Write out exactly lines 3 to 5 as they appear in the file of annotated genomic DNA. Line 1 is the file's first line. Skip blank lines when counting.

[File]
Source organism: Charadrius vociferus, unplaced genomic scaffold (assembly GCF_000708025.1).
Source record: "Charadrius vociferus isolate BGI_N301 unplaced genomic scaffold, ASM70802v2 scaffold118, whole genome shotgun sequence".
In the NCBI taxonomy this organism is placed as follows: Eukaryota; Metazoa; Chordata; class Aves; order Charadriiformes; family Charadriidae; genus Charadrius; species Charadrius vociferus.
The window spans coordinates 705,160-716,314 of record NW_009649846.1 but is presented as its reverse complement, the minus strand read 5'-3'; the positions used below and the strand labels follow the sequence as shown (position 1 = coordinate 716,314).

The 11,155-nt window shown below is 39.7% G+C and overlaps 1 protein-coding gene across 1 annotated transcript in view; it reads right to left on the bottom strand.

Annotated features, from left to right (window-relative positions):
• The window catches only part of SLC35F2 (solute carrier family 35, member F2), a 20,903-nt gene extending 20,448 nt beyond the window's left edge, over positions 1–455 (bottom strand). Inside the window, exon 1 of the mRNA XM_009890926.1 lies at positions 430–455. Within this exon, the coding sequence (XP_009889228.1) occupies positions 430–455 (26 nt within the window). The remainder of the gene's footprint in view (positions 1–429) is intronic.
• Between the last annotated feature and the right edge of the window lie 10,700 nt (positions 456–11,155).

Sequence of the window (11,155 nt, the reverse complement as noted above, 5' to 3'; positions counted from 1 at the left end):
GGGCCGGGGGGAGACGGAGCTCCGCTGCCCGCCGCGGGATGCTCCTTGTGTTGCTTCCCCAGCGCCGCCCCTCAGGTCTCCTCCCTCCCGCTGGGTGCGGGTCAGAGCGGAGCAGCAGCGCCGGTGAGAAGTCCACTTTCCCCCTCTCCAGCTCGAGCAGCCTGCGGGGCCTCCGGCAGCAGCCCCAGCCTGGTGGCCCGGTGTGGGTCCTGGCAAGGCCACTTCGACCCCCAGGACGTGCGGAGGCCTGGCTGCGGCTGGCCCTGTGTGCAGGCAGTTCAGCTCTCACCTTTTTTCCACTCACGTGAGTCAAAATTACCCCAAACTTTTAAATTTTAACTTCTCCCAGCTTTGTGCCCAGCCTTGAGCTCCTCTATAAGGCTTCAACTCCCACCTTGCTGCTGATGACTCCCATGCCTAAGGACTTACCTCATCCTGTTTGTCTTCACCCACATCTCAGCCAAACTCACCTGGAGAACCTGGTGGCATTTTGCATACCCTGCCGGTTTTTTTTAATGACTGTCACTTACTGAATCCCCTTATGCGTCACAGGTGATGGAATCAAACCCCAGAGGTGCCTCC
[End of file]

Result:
In the NCBI taxonomy this organism is placed as follows: Eukaryota; Metazoa; Chordata; class Aves; order Charadriiformes; family Charadriidae; genus Charadrius; species Charadrius vociferus.
The window spans coordinates 705,160-716,314 of record NW_009649846.1 but is presented as its reverse complement, the minus strand read 5'-3'; the positions used below and the strand labels follow the sequence as shown (position 1 = coordinate 716,314).

The 11,155-nt window shown below is 39.7% G+C and overlaps 1 protein-coding gene across 1 annotated transcript in view; it reads right to left on the bottom strand.